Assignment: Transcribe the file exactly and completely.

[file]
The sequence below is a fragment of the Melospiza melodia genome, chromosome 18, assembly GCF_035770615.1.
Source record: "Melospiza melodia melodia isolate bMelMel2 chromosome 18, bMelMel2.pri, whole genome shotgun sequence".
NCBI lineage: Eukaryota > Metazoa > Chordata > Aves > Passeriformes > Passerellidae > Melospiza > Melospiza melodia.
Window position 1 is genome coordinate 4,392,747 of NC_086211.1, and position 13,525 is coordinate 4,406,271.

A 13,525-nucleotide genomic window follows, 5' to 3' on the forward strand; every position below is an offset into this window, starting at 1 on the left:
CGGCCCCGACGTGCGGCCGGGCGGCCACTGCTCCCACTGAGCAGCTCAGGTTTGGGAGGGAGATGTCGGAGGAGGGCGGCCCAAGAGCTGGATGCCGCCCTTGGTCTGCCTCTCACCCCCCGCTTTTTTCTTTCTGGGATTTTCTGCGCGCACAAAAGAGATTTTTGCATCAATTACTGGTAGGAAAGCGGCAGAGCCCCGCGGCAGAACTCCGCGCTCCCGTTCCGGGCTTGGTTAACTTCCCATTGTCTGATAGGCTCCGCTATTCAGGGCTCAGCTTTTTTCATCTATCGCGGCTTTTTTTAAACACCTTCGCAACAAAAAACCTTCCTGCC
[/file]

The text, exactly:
The sequence below is a fragment of the Melospiza melodia genome, chromosome 18, assembly GCF_035770615.1.
Source record: "Melospiza melodia melodia isolate bMelMel2 chromosome 18, bMelMel2.pri, whole genome shotgun sequence".
NCBI lineage: Eukaryota > Metazoa > Chordata > Aves > Passeriformes > Passerellidae > Melospiza > Melospiza melodia.
Window position 1 is genome coordinate 4,392,747 of NC_086211.1, and position 13,525 is coordinate 4,406,271.

A 13,525-nucleotide genomic window follows, 5' to 3' on the forward strand; every position below is an offset into this window, starting at 1 on the left:
CGGCCCCGACGTGCGGCCGGGCGGCCACTGCTCCCACTGAGCAGCTCAGGTTTGGGAGGGAGATGTCGGAGGAGGGCGGCCCAAGAGCTGGATGCCGCCCTTGGTCTGCCTCTCACCCCCCGCTTTTTTCTTTCTGGGATTTTCTGCGCGCACAAAAGAGATTTTTGCATCAATTACTGGTAGGAAAGCGGCAGAGCCCCGCGGCAGAACTCCGCGCTCCCGTTCCGGGCTTGGTTAACTTCCCATTGTCTGATAGGCTCCGCTATTCAGGGCTCAGCTTTTTTCATCTATCGCGGCTTTTTTTAAACACCTTCGCAACAAAAAACCTTCCTGCC